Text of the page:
Haywood must pay up for firing courthouse contractorWritten by Becky Johnson
- Lopsided allocation favors SCC project over Jackson County Schools
- Harnessing the progressive tide
- Late to the party? Democrats welcome progressives in symbiotic alliance
- A grassroots progressive group takes off in Haywood
- The petri dish of American politics: Homegrown factions wreak havoc on mainstream parties
Haywood County is on the hook for $700,000 after an arbitration panel found the county wrongfully fired the contractor overseeing renovations to the historic courthouse four years ago.
The contractor sued the county for $2.3 million after being fired from the job. The county claimed the contractor was “significantly behind schedule” and was “incapable” of finishing the job they were hired to do.
Meanwhile, KMD Construction claimed it was working off inaccurate blueprints. As a result, the project took a lot longer than expected, and was more expensive.
The county refused to pay for cost overruns, however. KMD says it was left holding the bag and wants the county to pay up. The suit cites wrongful termination by the county and negligence by the county’s architect.
A panel of three arbitrators versed in construction and contract law heard the case this summer, but just issued their decision last week to award KMD damages.
Steven Smith, the attorney for KMD, said the decision proves the contractor was in fact not doing faulty work, despite repeated public criticism by the county accusing KMD of shoddy work.
“I think this vindicates them. I think this exonerates KMD,” Smith said.
The firm won money for change orders the county had never paid for and the unpaid balance on their contract, money the county withheld for work that was in fact completed, plus interest.
The county isn’t pleased about paying up, but isn’t totally surprised either.
“We anticipated we were going to have to pay something,” said Commissioner Kirk Kirkpatrick.
The county had withheld more than $400,000 from what it owed the contractor, citing substandard performance and costs incurred by the county due to the rigmarole.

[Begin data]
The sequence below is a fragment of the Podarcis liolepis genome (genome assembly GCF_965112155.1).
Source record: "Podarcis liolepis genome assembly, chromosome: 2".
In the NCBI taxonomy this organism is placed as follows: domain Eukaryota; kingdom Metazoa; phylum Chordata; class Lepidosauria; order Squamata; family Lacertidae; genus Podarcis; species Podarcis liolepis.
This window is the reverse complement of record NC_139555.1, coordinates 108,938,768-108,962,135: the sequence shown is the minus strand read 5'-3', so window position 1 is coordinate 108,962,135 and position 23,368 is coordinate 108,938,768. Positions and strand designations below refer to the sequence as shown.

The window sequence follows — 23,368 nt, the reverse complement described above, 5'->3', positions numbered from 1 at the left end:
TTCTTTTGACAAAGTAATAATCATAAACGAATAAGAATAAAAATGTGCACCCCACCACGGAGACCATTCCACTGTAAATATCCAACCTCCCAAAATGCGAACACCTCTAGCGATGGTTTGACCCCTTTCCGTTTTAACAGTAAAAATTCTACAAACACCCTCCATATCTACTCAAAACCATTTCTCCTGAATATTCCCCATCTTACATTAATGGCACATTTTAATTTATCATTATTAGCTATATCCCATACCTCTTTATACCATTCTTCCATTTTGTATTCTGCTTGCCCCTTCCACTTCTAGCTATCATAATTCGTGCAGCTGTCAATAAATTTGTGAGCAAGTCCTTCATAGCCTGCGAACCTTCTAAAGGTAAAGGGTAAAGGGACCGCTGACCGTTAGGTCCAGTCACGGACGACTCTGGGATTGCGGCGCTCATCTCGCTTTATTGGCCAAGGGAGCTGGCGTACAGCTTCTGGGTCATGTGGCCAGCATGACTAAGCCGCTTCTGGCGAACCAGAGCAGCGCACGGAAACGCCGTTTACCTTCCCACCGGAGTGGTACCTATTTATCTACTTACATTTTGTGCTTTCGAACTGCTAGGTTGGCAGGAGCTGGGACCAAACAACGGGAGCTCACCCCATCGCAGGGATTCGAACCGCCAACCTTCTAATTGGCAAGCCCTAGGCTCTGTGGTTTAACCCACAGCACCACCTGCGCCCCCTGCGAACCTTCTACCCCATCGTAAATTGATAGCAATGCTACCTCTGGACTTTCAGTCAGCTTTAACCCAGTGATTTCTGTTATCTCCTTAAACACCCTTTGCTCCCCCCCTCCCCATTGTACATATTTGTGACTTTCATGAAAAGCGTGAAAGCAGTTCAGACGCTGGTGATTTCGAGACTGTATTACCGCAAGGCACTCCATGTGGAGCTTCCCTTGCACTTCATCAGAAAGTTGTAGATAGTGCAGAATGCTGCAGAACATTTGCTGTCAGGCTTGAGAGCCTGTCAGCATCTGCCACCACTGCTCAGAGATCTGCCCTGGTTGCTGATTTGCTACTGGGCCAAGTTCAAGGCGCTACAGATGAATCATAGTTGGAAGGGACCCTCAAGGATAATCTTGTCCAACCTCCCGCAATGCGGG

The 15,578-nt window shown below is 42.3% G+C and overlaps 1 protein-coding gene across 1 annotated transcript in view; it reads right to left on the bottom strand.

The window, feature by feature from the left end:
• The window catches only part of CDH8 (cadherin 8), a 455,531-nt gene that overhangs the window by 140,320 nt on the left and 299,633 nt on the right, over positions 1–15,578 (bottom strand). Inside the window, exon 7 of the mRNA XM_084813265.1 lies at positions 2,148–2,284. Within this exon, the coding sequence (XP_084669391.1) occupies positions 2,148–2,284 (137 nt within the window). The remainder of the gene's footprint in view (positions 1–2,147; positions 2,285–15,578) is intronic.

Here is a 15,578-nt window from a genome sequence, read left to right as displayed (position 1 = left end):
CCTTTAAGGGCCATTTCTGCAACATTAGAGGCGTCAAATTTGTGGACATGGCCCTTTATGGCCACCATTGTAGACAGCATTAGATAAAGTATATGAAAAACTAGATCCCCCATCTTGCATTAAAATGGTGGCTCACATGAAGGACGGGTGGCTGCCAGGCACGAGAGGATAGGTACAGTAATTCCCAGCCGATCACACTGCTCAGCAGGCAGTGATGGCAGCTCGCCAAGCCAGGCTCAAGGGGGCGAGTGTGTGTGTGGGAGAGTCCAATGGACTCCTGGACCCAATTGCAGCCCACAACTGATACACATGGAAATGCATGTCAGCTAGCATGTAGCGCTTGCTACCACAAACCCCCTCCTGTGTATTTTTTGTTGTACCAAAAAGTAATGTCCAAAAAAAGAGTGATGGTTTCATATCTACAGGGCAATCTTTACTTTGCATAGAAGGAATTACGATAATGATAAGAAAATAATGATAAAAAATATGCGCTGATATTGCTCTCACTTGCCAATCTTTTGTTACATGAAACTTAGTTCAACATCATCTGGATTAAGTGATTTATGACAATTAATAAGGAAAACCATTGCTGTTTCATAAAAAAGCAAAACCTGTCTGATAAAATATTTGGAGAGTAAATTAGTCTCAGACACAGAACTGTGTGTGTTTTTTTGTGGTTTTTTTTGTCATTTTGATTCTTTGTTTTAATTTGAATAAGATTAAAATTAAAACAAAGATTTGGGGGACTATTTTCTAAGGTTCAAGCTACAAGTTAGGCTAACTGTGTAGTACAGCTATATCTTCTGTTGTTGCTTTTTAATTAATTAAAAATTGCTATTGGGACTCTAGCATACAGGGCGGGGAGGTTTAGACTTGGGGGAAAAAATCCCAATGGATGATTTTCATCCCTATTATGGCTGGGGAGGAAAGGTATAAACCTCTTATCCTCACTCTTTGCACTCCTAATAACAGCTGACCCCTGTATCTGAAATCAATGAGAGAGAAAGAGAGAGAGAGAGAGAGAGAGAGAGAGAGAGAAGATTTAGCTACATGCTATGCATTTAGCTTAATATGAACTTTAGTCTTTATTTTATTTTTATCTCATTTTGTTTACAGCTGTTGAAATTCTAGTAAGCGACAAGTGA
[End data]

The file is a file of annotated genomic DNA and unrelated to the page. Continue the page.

That money is still set aside, so coming up with the payment won’t be as bad as it sounds. That said, the county would have liked to come out a little better in the arbitration than it did.
“The award was probably more than what we anticipated, but it is obviously much less than what they ever offered to settle for,” Kirkpatrick said. The county attempted to negotiate a settlement but could not talk KMD below $2.3 million, Kirkpatrick said.
In addition to the monetary award, the arbitration panel found that KMD had been wrongfully fired by the county.
Smith said KMD was most excited about that.
“Anytime they did a public bid on a project they had to disclose they had been terminated from a public project and that is huge,” Smith said. “That is like a death sentence.”
Smith said the real issues with the job lay with the architect, which had faulty plans and provided inadequate design direction. But the architect, which apparently had the county’s ear, would blame the contractor.
“I think it is really unfortunate the county didn’t recognize from the outset this is the architect’s fault,” Smith said. “I think they were misled or at least the architects chose to eliminate certain details from the critical decision making process.”
Haywood County commissioners are now deciding whether to go after the architect of the job. They will weigh how much it would cost to sue the architect versus how much they could feasibly recover.
Legal fees have already proved a costly proposition.
The county spent more than $400,000 defending the lawsuit by the contractor.
Kirkpatrick said the county thought long and hard before firing KMD from the job, knowing that a lawsuit wouldn’t be out of the question.
By the same token, the county was paying rent to house its administrative offices elsewhere while work on the courthouse dragged on and on. And, the most important thing was that work would be done properly.
“It was a priority to make sure it was done in a manner the people of the county could be proud of,” Kirkpatrick said. “You certainly don’t want to screw up a building that had been there since the 1930s.”